Love, Election And Chocolate Collection (Cert 12)
2 Discs DVD/Blu-ray (Distributor: MVM) Running time: 335 minutes approx.
Sometimes anime can be its own worst enemy – we might see a show with a great first episode which is followed by a sharp descent into a mire of mediocrity and cliché at the expense of a promising plot. Then you have a show like Love, Election And Chocolate which reverses this problem by opening with a lame episode likely to put people off with its lazy rehash of lowest common denominator nonsense.
Luckily, reviewers like yours truly, obliged to sit through every episode, are on hand to warn you of such misdemeanours because once this show gets going, it is actually a pretty decent comedy drama as well as a veiled satire on the world of politics and electoral foul play.
Takafuji Private Academy is a large school boasting over 6,000 students, whose ruling Student Council has more power than the teachers. The incumbent Student Council President Yakumo Mōri has reached the end of his term and the elections for his replacement are due to begin.
Frontrunner Satsuki Shinonome believes many of the school’s activity clubs are a burden on the finances and has called for those with “no merit” to be abolished. For the Food Research Club – where the members basically stuff their faces with sweets – this could spell the end so they nominate male club member Yuki Ojima to stand as a candidate for Student Council President.
Essentially we have a grass roots David versus the established Goliath in a contest for political supremacy, with the latter willing to do anything to prevent the former from gaining any traction in the race. With an intriguing, if hardly original, premise to work with how on earth can the first episode jeopardise the whole show?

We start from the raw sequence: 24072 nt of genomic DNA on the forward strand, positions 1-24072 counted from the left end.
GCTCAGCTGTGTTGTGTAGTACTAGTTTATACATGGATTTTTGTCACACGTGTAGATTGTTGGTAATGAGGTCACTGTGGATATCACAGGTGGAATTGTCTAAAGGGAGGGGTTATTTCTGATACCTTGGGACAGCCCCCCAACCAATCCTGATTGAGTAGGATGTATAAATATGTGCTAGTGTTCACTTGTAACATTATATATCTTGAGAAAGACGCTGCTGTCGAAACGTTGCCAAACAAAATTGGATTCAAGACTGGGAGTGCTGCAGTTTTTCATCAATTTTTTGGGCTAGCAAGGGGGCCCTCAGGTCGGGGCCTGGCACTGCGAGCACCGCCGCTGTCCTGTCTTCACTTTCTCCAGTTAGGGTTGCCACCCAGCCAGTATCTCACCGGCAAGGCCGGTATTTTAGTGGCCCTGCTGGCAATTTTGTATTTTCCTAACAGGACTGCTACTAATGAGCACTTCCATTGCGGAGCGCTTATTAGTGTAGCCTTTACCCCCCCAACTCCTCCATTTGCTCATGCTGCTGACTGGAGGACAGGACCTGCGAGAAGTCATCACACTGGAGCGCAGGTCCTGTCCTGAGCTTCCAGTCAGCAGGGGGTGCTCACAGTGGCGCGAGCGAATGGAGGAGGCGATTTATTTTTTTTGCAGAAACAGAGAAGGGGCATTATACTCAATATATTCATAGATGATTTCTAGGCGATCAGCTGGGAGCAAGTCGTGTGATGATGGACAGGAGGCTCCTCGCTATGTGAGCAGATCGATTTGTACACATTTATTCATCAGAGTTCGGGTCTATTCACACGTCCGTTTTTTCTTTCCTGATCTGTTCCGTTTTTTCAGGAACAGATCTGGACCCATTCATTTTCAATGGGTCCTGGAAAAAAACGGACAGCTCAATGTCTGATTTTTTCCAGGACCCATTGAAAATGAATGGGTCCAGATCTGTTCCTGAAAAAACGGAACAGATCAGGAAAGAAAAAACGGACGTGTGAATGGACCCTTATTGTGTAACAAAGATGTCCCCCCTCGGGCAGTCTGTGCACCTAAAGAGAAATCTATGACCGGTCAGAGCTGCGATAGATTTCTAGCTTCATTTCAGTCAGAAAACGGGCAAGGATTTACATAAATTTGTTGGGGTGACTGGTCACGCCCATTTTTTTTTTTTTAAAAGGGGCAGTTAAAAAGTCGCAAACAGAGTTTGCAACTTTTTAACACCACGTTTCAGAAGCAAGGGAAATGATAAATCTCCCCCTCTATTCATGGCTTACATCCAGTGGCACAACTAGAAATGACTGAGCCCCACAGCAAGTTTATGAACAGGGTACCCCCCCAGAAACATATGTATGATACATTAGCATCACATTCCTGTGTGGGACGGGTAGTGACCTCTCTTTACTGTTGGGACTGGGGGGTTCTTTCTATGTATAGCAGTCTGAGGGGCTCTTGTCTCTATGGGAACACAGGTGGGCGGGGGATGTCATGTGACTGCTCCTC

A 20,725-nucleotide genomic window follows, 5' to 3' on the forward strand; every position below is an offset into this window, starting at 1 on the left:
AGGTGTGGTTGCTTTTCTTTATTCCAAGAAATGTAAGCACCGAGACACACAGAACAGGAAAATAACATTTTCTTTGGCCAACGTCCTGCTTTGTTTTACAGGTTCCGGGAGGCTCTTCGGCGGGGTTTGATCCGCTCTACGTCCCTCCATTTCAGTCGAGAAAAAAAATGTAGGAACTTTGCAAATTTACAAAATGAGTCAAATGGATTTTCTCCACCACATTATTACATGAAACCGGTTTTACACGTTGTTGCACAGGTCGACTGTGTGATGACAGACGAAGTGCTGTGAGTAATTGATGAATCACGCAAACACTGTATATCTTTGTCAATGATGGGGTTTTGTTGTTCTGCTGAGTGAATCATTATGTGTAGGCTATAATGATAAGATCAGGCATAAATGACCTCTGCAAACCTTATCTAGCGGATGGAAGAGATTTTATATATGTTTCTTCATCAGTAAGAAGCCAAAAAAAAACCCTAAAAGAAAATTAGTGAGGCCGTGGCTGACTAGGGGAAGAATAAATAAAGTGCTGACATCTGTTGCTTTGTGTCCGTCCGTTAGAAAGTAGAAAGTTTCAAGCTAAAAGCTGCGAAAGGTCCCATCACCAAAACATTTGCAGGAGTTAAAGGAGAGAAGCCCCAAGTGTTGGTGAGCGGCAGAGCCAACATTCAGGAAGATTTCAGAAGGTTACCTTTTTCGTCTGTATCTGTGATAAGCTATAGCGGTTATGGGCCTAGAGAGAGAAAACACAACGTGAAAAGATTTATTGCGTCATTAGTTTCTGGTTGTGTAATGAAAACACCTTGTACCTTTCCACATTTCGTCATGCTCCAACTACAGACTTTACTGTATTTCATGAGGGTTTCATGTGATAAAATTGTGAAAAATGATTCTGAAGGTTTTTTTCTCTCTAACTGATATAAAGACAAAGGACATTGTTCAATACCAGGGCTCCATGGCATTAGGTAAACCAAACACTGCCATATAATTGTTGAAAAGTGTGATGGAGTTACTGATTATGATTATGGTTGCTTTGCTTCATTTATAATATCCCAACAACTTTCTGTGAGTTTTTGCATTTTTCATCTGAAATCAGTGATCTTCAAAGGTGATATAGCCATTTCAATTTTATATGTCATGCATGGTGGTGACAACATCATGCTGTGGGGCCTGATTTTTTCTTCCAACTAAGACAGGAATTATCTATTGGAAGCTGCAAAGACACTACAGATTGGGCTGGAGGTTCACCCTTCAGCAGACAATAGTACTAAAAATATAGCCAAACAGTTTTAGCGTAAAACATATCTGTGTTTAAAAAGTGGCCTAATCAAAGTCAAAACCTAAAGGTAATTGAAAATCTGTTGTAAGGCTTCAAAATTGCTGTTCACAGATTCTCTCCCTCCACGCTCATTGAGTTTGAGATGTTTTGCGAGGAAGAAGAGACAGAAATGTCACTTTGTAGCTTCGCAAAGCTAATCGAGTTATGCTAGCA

The blame lies with the origins of this series as an adult visual novel, the prurience of which has thankfully been excised – save for the occasional fan service of gratuitous panty shots and large bust hugging outfits – while the harem aspect remains. Since the harem comedy pretty much falls into the “seen one, seen them all” category one can be forgiven for expecting the worst and for the bulk of episode one that is what we get.
However despite being surrounded by the usual female tropes – the shy cat eared one, the lolicon mad inventor, the ditzy sisters, the childhood friend and even the immature teacher – Ojima isn’t burdened by a huge female following and instead only has to contend with the overprotective and emotionally wounded Chisato Sumiyoshi as his love interest, facing only one temporary challenge in the early going.
Because of the various personalities among both the club members and the election candidates the main crux of the political machinations and underhanded tactics take a while to come to the fore. Until then the comedic mishaps of Ojima trying to have his name pronounced properly (everyone calls his “Oshima”) and the usual lusty female shenanigans obscure the actual depth of the plot.